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Contemporary Theatre

There is a vibrant contemporary Sanskrit theatre in Kerala. The heroes there are Duryodhana, Karna, Dushyanta, etc. drawn from Mahabharata. But they are not repetitions of Vyasa’s characters, but new creations, novel interpretations. The presence of Mahabharata in the classical and contemporary theatre of Kerala is not in the form of direct readings of Vyasa; they are all rereadings. Theatre reads and re-reads the epic.

Take for example the interpretation of Urubhanga on the contemporary stage: Duryodhana (Urubhanga) is not the Duryodhana of Vyasa or Bhasa. There are three Duryodhanas in Urubhanga – The valiant hero, an ordinary mortal perplexed when facing death and the third a different person strange to him self. The third is presented as a teyyam standing on the stills.

The play starts with a description of the fight.. The cruelty of war is portrayed through the words of several characters. This is followed by the entry of Duryodhana; he drags himself along the ground, his thighs being broken. Bhasa has compared him to Vasuki; after the churning of the milky ocean, crushed floating with its hood withdrawn.11 The director has fully understood the significance of the image. Vasuki is not the hero or the beneficiary of the churning; he is only a tool. Death is the hero and war is the villain. War is the ultimate victor. Those who fought the war crawl with their hoods crushed.

Duryodhana sees his preceptor burning in anger, ready to smash everything. The terrible vow of Balabhadra is to annihilate all the Pandavas for treachery they have committed on Duryodhana. But when he came to know that the cheater was none other than his brother lo! he is freezed! On the other side he sees the son of his preceptor- Aswathama. Treachery wins and he becomes one among the immortals!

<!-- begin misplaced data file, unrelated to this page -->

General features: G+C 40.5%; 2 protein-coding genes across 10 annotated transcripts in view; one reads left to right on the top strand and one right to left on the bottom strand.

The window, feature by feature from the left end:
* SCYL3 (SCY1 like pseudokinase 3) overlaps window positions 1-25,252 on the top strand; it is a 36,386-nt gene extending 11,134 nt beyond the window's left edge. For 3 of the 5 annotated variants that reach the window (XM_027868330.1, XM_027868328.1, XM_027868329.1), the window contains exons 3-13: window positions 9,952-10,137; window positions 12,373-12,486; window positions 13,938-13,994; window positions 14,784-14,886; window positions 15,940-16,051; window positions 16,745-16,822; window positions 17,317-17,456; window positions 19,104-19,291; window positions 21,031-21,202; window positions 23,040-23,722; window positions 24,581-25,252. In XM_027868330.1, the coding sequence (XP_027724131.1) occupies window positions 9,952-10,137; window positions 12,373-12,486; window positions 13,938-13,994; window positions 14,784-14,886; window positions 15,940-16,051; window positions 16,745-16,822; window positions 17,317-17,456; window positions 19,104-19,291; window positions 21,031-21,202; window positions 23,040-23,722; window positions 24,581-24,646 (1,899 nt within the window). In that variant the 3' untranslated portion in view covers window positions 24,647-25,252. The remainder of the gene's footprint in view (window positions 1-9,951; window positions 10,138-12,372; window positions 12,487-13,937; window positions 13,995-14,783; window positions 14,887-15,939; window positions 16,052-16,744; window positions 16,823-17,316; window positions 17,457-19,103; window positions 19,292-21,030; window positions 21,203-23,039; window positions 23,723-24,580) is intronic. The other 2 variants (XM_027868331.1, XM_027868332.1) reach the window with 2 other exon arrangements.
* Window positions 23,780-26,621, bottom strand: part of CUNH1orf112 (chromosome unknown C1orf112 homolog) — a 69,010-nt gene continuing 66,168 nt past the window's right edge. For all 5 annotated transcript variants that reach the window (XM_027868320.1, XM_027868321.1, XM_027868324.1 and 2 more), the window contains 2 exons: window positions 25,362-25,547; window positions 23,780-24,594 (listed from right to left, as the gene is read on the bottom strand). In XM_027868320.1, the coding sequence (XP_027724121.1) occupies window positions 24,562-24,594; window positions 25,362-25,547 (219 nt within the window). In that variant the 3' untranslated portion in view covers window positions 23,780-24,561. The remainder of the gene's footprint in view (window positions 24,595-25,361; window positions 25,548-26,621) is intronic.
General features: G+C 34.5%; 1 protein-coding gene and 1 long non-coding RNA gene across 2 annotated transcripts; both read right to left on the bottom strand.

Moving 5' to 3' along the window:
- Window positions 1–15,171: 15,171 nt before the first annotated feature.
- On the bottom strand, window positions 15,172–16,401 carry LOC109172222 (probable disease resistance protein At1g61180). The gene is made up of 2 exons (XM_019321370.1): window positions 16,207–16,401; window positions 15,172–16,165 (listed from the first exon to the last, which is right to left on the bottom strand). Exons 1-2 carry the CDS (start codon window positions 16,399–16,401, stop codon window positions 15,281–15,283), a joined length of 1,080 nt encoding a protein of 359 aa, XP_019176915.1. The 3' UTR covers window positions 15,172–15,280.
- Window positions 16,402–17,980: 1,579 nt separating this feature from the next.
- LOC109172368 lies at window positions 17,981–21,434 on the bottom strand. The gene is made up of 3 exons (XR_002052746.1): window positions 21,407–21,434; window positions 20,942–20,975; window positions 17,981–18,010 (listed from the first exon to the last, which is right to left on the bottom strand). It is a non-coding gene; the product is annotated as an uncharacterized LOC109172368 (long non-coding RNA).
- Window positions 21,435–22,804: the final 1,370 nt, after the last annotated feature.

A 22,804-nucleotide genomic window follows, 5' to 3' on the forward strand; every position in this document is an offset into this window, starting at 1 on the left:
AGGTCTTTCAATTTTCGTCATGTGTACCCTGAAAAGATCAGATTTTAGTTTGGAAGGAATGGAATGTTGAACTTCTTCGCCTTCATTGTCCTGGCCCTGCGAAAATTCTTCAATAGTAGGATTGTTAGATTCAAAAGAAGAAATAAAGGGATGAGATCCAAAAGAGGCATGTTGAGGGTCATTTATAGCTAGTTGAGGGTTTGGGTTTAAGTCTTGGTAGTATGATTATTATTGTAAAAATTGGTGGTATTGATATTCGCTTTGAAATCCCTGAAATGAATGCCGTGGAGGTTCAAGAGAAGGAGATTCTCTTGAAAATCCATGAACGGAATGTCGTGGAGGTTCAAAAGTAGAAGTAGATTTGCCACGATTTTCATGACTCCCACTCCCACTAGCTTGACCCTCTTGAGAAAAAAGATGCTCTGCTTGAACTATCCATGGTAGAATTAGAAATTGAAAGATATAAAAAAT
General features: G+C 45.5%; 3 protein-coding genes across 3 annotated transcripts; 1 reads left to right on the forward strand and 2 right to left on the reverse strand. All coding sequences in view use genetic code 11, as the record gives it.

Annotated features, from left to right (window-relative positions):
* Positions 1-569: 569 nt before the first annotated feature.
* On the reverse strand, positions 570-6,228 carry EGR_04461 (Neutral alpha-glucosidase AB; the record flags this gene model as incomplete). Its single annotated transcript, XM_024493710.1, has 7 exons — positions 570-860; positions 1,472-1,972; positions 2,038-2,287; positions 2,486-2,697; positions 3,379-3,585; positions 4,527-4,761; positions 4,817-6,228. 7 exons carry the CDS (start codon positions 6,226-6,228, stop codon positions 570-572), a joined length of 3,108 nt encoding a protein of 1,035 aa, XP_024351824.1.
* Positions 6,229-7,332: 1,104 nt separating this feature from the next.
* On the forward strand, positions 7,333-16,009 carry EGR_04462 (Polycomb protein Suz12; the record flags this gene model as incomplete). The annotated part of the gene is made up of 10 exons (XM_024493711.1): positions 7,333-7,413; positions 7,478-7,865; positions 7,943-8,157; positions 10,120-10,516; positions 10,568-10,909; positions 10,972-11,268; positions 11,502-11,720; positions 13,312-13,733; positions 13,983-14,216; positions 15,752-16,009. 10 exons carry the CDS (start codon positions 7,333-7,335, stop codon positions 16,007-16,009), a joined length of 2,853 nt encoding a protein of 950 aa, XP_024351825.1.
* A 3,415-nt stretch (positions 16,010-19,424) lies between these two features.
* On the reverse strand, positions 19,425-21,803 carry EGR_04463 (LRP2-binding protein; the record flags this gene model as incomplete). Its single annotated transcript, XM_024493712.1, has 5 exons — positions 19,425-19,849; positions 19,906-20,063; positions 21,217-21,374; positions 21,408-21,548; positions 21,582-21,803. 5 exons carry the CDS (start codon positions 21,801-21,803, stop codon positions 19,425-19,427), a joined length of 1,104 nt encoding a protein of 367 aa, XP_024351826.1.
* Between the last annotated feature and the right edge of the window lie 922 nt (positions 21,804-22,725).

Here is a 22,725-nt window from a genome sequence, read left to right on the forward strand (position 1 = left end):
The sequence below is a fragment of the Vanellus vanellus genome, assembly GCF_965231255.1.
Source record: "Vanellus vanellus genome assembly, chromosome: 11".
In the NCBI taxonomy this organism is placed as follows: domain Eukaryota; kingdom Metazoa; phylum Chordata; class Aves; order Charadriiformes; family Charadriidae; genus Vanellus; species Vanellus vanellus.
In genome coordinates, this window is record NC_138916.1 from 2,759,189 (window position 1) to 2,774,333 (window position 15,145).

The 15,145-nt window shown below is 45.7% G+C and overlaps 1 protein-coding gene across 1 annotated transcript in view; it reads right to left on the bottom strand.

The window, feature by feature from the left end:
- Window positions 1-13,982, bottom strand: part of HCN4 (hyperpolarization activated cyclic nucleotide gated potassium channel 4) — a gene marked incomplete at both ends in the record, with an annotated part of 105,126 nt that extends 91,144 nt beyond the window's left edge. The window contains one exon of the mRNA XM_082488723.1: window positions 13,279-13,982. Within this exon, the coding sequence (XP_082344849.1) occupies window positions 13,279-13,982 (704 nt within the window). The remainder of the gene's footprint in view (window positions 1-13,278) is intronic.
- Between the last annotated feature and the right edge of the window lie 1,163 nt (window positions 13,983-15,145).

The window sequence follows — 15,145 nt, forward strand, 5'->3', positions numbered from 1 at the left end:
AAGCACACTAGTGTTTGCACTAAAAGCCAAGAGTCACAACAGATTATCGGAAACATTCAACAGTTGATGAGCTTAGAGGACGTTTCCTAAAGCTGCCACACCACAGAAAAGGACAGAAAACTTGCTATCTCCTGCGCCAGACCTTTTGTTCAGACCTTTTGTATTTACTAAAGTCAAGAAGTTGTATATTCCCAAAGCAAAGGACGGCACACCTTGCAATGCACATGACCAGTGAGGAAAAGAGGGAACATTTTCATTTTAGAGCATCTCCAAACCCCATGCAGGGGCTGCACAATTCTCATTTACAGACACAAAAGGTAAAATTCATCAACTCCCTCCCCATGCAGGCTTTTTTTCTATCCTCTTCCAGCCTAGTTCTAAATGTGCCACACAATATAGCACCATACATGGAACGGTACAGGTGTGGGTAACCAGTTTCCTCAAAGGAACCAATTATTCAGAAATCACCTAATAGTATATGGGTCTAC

There is one more fascinating image in the second half of the verse: Balavratam Grahitah. Face to face to death everybody becomes innocent like a child. Duryodhana come to know the value of love for the first time – he sees his mother with a new eye. Her eyes, through tightly covered, turn wet. All through the drama she calls her Suyodhana – Oh! Valiant fighter. He wants to live more on the earth. He desires to be born to the same mother again. If he gets another life, he would not live it as he did. Death has taught many things to him. His misdeeds haunt him; the spring of love sprouts in his mind.

This is not the old text. It is a new commentary, interpretation or vision. This can be read as a play against war, against treachery, against cheating; also a play of love when a man relieved sees his naked self himself and longs for another life to live a better life.

Karnabhara raises a big social issue: the way a society reacts to one when he is a sutaputra and again as a suryaputra. The play raises higher questions: Karna believes in values but becomes a victim of cheating. He realizes the treachery when death confronts him, but he is unable to escape from the trap. That is the tragedy of Karna. Karna’s burden is not his actions; on the contrary it is his belief in values. Alas! These are not real values; they are artificial, counterfeit values!